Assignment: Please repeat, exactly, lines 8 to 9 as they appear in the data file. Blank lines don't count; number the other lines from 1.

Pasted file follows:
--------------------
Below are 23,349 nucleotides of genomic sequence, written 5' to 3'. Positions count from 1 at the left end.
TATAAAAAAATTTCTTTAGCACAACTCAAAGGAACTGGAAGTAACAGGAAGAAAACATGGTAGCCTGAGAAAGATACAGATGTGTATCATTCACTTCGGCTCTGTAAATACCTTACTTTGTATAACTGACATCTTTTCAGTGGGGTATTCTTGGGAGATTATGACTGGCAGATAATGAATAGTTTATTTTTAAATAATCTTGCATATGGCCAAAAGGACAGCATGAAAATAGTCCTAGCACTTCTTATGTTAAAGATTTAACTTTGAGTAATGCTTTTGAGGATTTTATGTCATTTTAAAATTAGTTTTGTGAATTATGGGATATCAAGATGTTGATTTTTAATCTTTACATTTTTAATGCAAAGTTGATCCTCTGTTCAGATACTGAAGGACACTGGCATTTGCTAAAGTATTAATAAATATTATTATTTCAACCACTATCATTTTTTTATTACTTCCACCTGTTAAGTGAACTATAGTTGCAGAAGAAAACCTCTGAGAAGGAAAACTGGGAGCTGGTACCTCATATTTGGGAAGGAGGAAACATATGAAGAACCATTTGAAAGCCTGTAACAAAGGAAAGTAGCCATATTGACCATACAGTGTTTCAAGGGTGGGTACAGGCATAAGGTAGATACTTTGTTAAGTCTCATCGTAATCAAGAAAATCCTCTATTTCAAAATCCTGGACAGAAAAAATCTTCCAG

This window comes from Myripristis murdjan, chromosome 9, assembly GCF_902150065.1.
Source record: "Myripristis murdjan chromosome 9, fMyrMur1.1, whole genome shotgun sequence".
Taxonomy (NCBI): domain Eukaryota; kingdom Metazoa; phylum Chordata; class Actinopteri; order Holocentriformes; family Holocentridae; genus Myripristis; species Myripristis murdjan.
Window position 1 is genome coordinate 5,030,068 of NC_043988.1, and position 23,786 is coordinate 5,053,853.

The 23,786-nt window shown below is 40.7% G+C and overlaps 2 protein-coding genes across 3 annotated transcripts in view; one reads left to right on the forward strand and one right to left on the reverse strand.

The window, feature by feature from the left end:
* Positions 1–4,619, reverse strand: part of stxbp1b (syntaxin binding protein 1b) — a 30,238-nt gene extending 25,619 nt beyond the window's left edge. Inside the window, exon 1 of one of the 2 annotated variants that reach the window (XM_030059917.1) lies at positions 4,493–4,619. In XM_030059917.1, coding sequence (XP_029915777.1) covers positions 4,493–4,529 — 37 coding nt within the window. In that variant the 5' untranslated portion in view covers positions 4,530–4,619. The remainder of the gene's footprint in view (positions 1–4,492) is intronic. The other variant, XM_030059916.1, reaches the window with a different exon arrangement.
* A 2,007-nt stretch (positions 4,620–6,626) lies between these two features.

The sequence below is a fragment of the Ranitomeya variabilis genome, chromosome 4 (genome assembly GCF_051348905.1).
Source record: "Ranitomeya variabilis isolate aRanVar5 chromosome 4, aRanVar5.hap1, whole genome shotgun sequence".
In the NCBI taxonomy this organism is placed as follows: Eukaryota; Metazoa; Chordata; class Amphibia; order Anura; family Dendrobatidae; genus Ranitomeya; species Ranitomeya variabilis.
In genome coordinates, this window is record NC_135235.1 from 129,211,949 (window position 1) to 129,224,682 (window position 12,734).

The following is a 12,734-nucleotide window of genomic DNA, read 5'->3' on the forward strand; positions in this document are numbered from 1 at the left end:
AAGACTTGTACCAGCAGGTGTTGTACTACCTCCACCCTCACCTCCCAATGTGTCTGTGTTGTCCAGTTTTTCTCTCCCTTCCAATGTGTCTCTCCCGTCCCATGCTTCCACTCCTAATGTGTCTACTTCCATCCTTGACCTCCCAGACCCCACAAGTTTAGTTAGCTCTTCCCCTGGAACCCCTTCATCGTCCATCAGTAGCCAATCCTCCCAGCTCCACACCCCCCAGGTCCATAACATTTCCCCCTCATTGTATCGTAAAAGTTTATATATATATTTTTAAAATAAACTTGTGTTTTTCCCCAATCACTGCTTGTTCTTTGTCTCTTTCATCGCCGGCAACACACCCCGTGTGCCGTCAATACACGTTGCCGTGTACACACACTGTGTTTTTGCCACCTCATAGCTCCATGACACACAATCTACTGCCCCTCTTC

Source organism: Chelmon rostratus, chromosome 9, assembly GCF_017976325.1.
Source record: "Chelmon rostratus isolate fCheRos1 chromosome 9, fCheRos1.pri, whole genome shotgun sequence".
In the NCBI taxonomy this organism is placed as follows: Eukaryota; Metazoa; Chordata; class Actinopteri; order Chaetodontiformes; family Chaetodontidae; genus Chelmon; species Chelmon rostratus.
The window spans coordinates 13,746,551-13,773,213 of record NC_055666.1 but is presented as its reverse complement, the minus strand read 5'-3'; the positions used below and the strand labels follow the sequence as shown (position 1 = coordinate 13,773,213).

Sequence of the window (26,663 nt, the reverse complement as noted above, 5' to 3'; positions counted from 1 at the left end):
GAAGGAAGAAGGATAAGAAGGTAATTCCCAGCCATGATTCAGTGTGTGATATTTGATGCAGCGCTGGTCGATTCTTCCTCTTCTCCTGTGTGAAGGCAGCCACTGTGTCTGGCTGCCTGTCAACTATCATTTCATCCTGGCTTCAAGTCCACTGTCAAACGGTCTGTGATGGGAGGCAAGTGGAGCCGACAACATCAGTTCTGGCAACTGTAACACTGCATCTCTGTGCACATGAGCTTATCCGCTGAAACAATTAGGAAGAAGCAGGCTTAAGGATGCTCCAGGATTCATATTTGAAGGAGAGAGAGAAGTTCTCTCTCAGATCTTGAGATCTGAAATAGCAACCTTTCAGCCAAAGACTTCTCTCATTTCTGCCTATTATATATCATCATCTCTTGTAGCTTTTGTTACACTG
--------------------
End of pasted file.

The window, feature by feature from the left end:
* Positions 1–4,619, reverse strand: part of stxbp1b (syntaxin binding protein 1b) — a 30,238-nt gene extending 25,619 nt beyond the window's left edge. Inside the window, exon 1 of one of the 2 annotated variants that reach the window (XM_030059917.1) lies at positions 4,493–4,619. In XM_030059917.1, coding sequence (XP_029915777.1) covers positions 4,493–4,529 — 37 coding nt within the window. In that variant the 5' untranslated portion in view covers positions 4,530–4,619. The remainder of the gene's footprint in view (positions 1–4,492) is intronic. The other variant, XM_030059916.1, reaches the window with a different exon arrangement.